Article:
The threat [of theological liberalism] was great, but so was the challenge.

God raised up many individuals to defend the faith against liberalism’s attack on the authority of His word. The chief of them was Benjamin Breckinridge Warfield. Warfield, along with his Princeton Theological Seminary colleagues, is sometimes accused of inventing the doctrine of the inspiration and authority of the Bible. However, believers have always embraced the authority of Scripture. It is often the case, though, that a particular doctrine is articulated in a more detailed and exhaustive manner when it comes under attack. Warfied convincingly and articulately argued that the Bible is authoritative by its very nature as the word of God. It is an authority that exists outside of man, yet it calls man to faith and repentance in and before God. The God of the Bible is one who is transcendent and knowable. He is infinitely holy and independent, yet one who speaks to man and reveals Himself to man in a genuinely knowable way. Another truth that Warfield argued for is the infallibility of Scripture. Since Scripture does not merely contain the word of God, but is the word of God, it is without error. God does not lie, and He cannot lie. The Scripture is infallible and inerrant in all it says, including what it says on matters of science and history.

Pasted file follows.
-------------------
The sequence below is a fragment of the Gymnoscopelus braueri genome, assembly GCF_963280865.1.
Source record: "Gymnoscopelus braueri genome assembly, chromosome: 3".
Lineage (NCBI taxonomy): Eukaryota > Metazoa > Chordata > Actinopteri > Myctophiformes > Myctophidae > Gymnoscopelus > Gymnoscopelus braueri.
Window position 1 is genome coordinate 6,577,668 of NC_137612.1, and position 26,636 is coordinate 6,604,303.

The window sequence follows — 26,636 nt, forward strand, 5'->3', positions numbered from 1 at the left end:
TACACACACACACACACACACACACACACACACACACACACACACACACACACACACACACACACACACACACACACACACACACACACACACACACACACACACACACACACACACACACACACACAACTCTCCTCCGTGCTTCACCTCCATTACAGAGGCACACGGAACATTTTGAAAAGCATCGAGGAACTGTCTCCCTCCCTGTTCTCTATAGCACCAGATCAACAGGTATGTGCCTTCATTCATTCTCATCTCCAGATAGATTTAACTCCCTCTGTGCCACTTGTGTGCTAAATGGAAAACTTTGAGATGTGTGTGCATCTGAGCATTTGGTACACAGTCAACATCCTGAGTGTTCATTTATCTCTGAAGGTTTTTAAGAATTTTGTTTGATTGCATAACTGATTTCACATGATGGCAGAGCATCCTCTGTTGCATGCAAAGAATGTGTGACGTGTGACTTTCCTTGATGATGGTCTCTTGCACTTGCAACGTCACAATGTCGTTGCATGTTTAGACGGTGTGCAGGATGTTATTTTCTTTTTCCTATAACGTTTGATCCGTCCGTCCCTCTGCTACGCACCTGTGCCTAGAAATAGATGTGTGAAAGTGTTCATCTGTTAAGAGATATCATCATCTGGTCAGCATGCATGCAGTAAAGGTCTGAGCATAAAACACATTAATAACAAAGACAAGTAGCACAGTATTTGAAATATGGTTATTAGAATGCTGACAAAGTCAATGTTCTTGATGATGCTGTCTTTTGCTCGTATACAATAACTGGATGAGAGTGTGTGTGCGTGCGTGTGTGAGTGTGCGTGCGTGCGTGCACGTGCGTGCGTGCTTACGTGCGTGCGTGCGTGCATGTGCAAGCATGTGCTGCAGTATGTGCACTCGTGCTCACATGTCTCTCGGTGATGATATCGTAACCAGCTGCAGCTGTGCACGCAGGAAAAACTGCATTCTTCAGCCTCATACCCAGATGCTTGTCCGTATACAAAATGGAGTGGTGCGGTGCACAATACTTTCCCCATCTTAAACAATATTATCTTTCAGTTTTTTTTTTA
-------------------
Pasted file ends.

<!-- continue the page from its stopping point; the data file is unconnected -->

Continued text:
What is remarkable about Warfield’s many works on the subject of the Bible’s inspiration and authority is that they still remain the benchmark on the issue. His efforts helped stem the tide of theological liberalism and remain to this day a valuable resource to the church. And there is an irony as well. Warfield’s contributions to the historic understanding of the authority of Scripture are as relevant today as they were in his day. Despite modernism and postmodernism’s claim that the traditional doctrine of God, Christ, the gospel, and Scripture are no longer relevant, the reality stands that they are most relevant. Like Warfield, we should seek to defend historic truth faithfully in a way that speaks to our generation. The answer to the unbelieving world’s view of relevancy is not to shrink back into obscurantism. The answer is to embrace biblical revelation uncompromisingly and relevantly. Man’s need today is the same as it has been since the fall—to hear the good news of what God has done in Christ. There is no more relevant need than that.

Originally appeared  in the LTBS Quarterly, January  2011. Used by permission